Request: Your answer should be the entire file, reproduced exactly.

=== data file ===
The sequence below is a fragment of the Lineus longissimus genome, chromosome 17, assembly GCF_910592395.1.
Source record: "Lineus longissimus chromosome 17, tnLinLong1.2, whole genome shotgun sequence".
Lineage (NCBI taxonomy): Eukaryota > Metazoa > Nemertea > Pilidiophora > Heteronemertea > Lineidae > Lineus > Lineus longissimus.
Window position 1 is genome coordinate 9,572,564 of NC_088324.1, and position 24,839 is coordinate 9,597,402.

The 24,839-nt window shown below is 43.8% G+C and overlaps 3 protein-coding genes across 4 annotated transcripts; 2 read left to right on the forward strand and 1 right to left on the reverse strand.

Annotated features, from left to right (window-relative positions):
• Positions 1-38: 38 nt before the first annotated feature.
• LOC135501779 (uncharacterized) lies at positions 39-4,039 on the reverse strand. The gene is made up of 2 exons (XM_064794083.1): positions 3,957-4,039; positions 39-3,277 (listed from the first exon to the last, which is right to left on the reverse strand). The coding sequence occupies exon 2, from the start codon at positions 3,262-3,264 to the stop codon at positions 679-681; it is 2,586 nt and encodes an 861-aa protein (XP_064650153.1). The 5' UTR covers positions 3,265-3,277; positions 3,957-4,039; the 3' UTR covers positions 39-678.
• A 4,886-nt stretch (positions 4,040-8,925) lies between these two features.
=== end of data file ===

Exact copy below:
The sequence below is a fragment of the Lineus longissimus genome, chromosome 17, assembly GCF_910592395.1.
Source record: "Lineus longissimus chromosome 17, tnLinLong1.2, whole genome shotgun sequence".
Lineage (NCBI taxonomy): Eukaryota > Metazoa > Nemertea > Pilidiophora > Heteronemertea > Lineidae > Lineus > Lineus longissimus.
Window position 1 is genome coordinate 9,572,564 of NC_088324.1, and position 24,839 is coordinate 9,597,402.

The 24,839-nt window shown below is 43.8% G+C and overlaps 3 protein-coding genes across 4 annotated transcripts; 2 read left to right on the forward strand and 1 right to left on the reverse strand.

Annotated features, from left to right (window-relative positions):
• Positions 1-38: 38 nt before the first annotated feature.
• LOC135501779 (uncharacterized) lies at positions 39-4,039 on the reverse strand. The gene is made up of 2 exons (XM_064794083.1): positions 3,957-4,039; positions 39-3,277 (listed from the first exon to the last, which is right to left on the reverse strand). The coding sequence occupies exon 2, from the start codon at positions 3,262-3,264 to the stop codon at positions 679-681; it is 2,586 nt and encodes an 861-aa protein (XP_064650153.1). The 5' UTR covers positions 3,265-3,277; positions 3,957-4,039; the 3' UTR covers positions 39-678.
• A 4,886-nt stretch (positions 4,040-8,925) lies between these two features.